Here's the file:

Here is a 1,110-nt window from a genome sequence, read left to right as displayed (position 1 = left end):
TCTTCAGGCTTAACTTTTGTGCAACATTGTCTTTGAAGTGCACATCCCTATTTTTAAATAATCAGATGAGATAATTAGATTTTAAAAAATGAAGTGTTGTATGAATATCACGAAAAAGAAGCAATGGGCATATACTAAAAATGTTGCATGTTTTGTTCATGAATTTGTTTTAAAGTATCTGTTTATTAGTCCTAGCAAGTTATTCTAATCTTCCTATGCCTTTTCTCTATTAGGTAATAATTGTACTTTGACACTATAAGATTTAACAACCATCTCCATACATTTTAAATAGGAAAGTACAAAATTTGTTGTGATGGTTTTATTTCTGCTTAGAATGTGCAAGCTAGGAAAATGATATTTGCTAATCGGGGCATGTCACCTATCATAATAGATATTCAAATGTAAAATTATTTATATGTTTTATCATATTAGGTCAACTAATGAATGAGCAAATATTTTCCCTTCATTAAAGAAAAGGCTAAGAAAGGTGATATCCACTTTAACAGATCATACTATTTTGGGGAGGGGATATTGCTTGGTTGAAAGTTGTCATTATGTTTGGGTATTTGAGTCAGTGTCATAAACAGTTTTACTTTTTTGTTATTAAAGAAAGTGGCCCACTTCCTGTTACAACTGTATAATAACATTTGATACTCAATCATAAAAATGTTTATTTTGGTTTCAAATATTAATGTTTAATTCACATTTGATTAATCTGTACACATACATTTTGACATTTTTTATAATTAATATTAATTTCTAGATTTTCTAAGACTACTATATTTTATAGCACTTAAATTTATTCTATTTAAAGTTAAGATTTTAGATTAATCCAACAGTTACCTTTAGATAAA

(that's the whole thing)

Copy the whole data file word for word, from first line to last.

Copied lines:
Here is a 1,110-nt window from a genome sequence, read left to right as displayed (position 1 = left end):
TCTTCAGGCTTAACTTTTGTGCAACATTGTCTTTGAAGTGCACATCCCTATTTTTAAATAATCAGATGAGATAATTAGATTTTAAAAAATGAAGTGTTGTATGAATATCACGAAAAAGAAGCAATGGGCATATACTAAAAATGTTGCATGTTTTGTTCATGAATTTGTTTTAAAGTATCTGTTTATTAGTCCTAGCAAGTTATTCTAATCTTCCTATGCCTTTTCTCTATTAGGTAATAATTGTACTTTGACACTATAAGATTTAACAACCATCTCCATACATTTTAAATAGGAAAGTACAAAATTTGTTGTGATGGTTTTATTTCTGCTTAGAATGTGCAAGCTAGGAAAATGATATTTGCTAATCGGGGCATGTCACCTATCATAATAGATATTCAAATGTAAAATTATTTATATGTTTTATCATATTAGGTCAACTAATGAATGAGCAAATATTTTCCCTTCATTAAAGAAAAGGCTAAGAAAGGTGATATCCACTTTAACAGATCATACTATTTTGGGGAGGGGATATTGCTTGGTTGAAAGTTGTCATTATGTTTGGGTATTTGAGTCAGTGTCATAAACAGTTTTACTTTTTTGTTATTAAAGAAAGTGGCCCACTTCCTGTTACAACTGTATAATAACATTTGATACTCAATCATAAAAATGTTTATTTTGGTTTCAAATATTAATGTTTAATTCACATTTGATTAATCTGTACACATACATTTTGACATTTTTTATAATTAATATTAATTTCTAGATTTTCTAAGACTACTATATTTTATAGCACTTAAATTTATTCTATTTAAAGTTAAGATTTTAGATTAATCCAACAGTTACCTTTAGATAAA